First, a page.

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Investigating Science and Technology in the Built Environment

Before excursion activities

Big Build Up’ is a program that teaches you about designing buildings and the importance of thinking about how designs might affect the environment.

In this program you will be working in a design team on a task to redesign the old meteorological building in the city near the Harbour Bridge. Your task is to give the building a new use as part of a primary school. You will learn about the history of the building and what surrounds it on this page, and visit it on your excursion.

On your excursion, you will also:

  • Visit a two heritage buildings that have been developed to give them a new use, and to learn about important things designers must consider when they are designing buildings
  • Visit an Environmental Education Centre to learn about what makes buildings environmentally friendly
  •  Use ipads to learn how to professionally draw 2 and 3D models
  • Use a model to conduct a scientific experiment to work out how to make buildings more environmentally friendly
1. The Task
The Meteorological Building

The building you will be redesigning is called the Meteorological building.

History of the Meteorological Building

The Meteorological building was built in 1922 to house the officers of the Bureau of Meteorology. The second floor contained an apartment, which was used by the Regional Director of the Bureau and his family. The building was situated in Observatory Hill near the already operating weather observing station, which had been operating on the hill since 1821. Weather recording instruments were also housed on the roof of the building including a Dynes Anemometer, which was used to take wind reading and other recordings. Changes to the surrounding environment, including the development of high rise buildings, made it increasing difficult to take accurate readings.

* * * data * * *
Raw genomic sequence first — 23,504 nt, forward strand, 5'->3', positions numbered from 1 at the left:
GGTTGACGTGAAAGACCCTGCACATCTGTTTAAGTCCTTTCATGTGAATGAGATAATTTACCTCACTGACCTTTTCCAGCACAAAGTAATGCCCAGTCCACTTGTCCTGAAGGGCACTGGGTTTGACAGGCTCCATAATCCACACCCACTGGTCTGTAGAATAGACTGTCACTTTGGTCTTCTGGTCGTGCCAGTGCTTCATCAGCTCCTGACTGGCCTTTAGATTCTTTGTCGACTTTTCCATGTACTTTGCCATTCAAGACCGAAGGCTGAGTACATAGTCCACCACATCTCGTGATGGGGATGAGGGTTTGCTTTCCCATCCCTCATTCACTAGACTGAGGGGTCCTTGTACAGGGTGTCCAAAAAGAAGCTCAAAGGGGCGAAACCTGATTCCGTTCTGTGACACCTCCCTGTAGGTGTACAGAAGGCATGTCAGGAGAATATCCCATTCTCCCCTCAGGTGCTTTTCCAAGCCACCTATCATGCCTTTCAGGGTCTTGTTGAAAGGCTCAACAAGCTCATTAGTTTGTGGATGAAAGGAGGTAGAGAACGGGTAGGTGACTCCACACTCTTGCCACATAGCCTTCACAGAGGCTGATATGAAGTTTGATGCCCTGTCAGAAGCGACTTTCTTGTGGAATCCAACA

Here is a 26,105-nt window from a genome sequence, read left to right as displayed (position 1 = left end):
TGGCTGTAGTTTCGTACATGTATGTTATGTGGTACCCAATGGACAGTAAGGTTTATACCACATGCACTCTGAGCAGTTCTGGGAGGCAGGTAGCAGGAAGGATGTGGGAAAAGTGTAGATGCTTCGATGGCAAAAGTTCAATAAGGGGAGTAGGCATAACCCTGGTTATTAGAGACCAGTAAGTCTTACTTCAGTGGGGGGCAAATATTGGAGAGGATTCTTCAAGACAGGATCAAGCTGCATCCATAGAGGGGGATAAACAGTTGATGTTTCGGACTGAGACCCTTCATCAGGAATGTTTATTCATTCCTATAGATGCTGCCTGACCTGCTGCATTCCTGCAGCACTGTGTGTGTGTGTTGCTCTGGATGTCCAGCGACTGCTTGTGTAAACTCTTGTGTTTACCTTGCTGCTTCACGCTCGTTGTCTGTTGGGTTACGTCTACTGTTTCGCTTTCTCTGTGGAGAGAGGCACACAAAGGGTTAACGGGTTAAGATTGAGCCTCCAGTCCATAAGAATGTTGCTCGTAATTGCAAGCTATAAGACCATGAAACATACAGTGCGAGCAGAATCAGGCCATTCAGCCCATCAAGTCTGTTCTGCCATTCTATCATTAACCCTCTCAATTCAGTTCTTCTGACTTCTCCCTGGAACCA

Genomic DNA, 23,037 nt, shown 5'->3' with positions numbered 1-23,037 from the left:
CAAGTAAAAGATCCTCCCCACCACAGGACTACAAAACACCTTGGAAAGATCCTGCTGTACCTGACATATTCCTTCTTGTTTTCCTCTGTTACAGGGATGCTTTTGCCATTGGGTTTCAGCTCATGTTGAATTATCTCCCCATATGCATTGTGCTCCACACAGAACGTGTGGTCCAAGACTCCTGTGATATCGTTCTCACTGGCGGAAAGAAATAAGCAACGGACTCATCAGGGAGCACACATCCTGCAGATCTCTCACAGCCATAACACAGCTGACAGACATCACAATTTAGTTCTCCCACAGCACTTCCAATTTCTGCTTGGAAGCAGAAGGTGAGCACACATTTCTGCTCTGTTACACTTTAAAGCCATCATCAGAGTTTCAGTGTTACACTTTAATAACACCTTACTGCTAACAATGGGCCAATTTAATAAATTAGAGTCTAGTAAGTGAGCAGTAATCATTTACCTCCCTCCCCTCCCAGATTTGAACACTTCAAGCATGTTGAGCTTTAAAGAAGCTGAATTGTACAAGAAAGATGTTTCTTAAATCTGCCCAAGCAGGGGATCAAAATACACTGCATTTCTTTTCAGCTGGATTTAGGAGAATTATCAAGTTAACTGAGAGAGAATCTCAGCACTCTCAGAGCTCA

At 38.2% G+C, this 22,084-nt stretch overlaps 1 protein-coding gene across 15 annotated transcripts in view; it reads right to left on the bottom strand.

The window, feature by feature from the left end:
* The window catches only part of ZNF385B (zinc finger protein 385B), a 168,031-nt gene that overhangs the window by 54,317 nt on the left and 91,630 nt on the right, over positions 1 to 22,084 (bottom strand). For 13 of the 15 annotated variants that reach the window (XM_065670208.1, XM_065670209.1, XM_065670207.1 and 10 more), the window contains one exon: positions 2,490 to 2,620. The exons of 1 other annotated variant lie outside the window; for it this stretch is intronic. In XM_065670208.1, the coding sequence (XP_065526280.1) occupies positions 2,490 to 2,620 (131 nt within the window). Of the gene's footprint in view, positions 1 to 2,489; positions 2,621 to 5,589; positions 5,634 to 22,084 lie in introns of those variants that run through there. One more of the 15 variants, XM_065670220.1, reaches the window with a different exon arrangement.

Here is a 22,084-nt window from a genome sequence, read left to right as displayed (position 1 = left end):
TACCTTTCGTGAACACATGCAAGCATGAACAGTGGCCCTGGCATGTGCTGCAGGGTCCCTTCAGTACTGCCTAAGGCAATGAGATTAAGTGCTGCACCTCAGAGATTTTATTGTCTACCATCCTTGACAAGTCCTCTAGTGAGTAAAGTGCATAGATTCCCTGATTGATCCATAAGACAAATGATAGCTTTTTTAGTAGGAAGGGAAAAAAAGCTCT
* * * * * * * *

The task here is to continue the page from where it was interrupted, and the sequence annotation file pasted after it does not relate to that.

After 1950, satellites and computer technology revolutionised meteorology and by 1963, the original function of the building was becoming obsolete. The Bureau moved to new offices at Chifley Square. Between 1963 and 1989 the building was used as a Meteorological Bureau workshop. Part of the building was also used by the Navy’s Cartographic Archive section.

In 1991 the National Trust was given permission to use the building for storage. The building has deteriorated rapidly and is currently in a derelict state. The building is now administered by the NSW Department of Lands.

Time line of use
  • 1821 – Governor Sir Thomas Brisbane, instigates weather observations be taken in Sydney area.
  • 1858 – Astronomical Observatory built, Government Astronomer, Henry Chamberlain Russell, monitors weather for shipping. Shade Tent, Observing Station, in
  • which thermometers housed is built.
  • 1908 – The Bureau of Meteorology proclaimed as a Commonwealth entity.
  • 1917 – Observing Station moved due to climatic changes from development.
  • 1922 – Purpose built structure erected from the Bureau, located within boundaries of Observatory Hill, on Crown land. Constructed west of the Cottage or Messenger’s Quarters, located to the west of instrument enclosure.
  • 1933 -Sydney Harbour Bridge opens, resulting in further changes to local geography, which interferes with instrument readings.
  • 1946 – Cahill Expressway constructed, interferes with instrument readings, Observing Station site being raised a meter to cope with interference.